He also told us verbal signals. When he says “Ready,” we are to wear our snorkeling gear, and then he will say whether to go right or left. That is, if we were to sit on the right or left side of the boat, ready to jump. And when he says “Go,” we are to simultaneously jump to the water wherein we have to grab the buoy and look under immediately. Take note that we have to be very quick in following his instructions as the whale-shark could very well be gone by the time land in the water.

Twice our BIO told us to get ready and to sit down on the right side – and twice we had to go back to our seats. It was just a false alarm. Third time’s a charm, though, as we FINALLY SAW A BUTANDING! :D It was a baby butanding though, maybe around 5 meters in length. We weren’t disappointed for seeing a small (yes, 5 meters is considered small) one, though, as we saw 3 more sharks! :D

(L) Squarish mouth ; (R) Another angle. They really do have those dots :)

(L) Closer view of the eye; (R) Gills

The last one was the largest one, and it was the nearest. We were getting tired of jumping out of our boats and trying hard to swim fast and taking pictures of the whale-shark but it was so worth it. On our last jump, the moment we put our heads under, it’s was right in front of us and still swimming towards us! It really caught us by surprise as we weren’t expecting it thatclose. Fortunately, it veered off a little and missed us by a bit :P

By the way, though whale-sharks are harmless to humans our BIO told us not to get too near/touch it as it may go wild and hit us :( The other half of our group weren’t as lucky as we were in seeing whale sharks. They only saw a baby one (this one only 3 meters long) and that’s it. They said that it was because of their boatman. Too bad for them.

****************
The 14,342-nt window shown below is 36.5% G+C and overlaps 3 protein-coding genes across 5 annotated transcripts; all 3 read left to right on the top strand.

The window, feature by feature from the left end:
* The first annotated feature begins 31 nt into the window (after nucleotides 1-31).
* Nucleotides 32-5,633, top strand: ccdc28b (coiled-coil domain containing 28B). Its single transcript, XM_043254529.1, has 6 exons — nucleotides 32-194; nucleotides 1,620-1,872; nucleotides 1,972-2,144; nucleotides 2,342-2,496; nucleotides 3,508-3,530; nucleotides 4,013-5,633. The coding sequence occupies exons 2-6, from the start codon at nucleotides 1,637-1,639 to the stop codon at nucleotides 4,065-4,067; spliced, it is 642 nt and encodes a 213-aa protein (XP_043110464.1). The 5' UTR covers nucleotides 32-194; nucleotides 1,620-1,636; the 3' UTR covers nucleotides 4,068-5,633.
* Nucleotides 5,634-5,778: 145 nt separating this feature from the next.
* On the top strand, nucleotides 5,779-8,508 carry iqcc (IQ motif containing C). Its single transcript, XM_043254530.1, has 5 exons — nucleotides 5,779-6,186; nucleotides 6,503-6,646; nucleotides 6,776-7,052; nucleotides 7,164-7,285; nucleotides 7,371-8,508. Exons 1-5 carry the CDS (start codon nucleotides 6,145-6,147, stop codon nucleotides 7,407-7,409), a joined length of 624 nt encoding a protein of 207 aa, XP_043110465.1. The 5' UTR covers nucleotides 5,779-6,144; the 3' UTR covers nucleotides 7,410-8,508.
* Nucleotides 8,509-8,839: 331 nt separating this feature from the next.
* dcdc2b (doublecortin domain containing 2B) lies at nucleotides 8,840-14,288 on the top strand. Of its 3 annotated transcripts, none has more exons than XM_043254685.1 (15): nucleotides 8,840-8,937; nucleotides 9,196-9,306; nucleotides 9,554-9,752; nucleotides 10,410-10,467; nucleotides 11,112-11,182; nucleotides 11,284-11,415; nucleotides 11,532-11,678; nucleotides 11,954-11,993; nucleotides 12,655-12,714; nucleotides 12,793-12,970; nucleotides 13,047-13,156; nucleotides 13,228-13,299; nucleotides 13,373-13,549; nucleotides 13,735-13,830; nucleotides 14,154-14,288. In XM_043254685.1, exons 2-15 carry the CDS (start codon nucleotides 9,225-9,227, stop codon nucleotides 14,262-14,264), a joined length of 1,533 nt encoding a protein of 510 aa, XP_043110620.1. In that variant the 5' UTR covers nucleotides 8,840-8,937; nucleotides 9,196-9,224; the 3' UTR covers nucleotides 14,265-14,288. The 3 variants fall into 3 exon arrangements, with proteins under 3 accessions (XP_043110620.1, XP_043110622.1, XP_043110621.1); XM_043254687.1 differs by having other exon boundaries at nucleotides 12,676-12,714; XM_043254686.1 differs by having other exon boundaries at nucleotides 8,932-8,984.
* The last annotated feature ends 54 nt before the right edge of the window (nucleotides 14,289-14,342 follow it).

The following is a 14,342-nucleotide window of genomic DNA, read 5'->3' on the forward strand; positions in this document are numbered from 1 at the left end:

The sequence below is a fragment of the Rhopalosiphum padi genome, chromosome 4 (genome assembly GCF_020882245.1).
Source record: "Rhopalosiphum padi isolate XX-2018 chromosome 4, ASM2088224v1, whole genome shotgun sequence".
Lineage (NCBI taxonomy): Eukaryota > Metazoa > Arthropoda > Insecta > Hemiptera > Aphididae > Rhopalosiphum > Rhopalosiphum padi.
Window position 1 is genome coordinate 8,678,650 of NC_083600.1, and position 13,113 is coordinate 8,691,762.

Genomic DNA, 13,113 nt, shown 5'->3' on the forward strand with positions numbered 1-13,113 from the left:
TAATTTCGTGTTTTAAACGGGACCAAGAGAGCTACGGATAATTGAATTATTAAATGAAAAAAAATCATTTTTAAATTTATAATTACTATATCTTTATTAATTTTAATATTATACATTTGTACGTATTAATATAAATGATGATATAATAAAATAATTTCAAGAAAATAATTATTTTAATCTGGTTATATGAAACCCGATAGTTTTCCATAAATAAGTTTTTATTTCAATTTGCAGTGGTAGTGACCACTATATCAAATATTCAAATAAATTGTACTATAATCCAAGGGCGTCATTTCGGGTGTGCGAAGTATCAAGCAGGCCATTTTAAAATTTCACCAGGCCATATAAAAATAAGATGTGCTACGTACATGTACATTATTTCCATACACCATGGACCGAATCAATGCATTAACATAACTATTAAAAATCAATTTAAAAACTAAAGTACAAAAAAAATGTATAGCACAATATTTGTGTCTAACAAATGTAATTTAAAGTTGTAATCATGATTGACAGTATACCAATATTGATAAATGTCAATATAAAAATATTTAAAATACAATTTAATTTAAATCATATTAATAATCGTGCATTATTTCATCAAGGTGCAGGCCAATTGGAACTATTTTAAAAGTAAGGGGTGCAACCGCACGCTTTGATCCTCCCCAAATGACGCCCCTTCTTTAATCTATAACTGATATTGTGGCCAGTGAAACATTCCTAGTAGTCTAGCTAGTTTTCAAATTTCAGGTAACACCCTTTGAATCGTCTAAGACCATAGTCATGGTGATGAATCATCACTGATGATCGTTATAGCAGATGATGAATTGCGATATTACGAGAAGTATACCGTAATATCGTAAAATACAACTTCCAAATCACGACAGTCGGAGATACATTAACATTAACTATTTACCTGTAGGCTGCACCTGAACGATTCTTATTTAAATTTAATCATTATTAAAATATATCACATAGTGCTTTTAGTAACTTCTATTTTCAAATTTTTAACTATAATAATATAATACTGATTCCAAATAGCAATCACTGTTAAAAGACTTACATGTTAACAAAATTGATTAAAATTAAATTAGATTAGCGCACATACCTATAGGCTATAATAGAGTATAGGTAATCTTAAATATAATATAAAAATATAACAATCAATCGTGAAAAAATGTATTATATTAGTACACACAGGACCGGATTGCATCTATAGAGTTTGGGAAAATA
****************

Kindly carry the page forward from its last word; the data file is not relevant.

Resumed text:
We paid P800 per head for the trip, and then an additional P125 for the snorkeling gear (mask+snorkel). And since we felt that our BIO and boat crew deserved it, we gave them additional tips. :) By the time we were all back at the Center, it was already noon – we just took quick showers and started for our next destination, which was lunch at Embarkadero. We tried the famous Bigg’s fastfood chain. Anyway, I won’t go into that.

I’ll stop here first as it’s getting a bit long. Til the next post! :)


Amazingly enough, this journal has been up since October 2002. There were times that I rarely posted anything, and times that I posted almost daily. I guess it depends on my mood. That, and the privacy of my thoughts - some of which are only for my real (handwritten) journal.

I'm living life, and loving it. Creating moments, capturing them and cherishing it. This journal is one of the ways of capturing them. Anyway, I just want to say HI to you. However you came across this site, thank you for visiting. I'm really a private person so other entries are locked. So there. That's it, you may go on reading my thoughts and opinions about everything and anything. :)

I'm Karen, btw.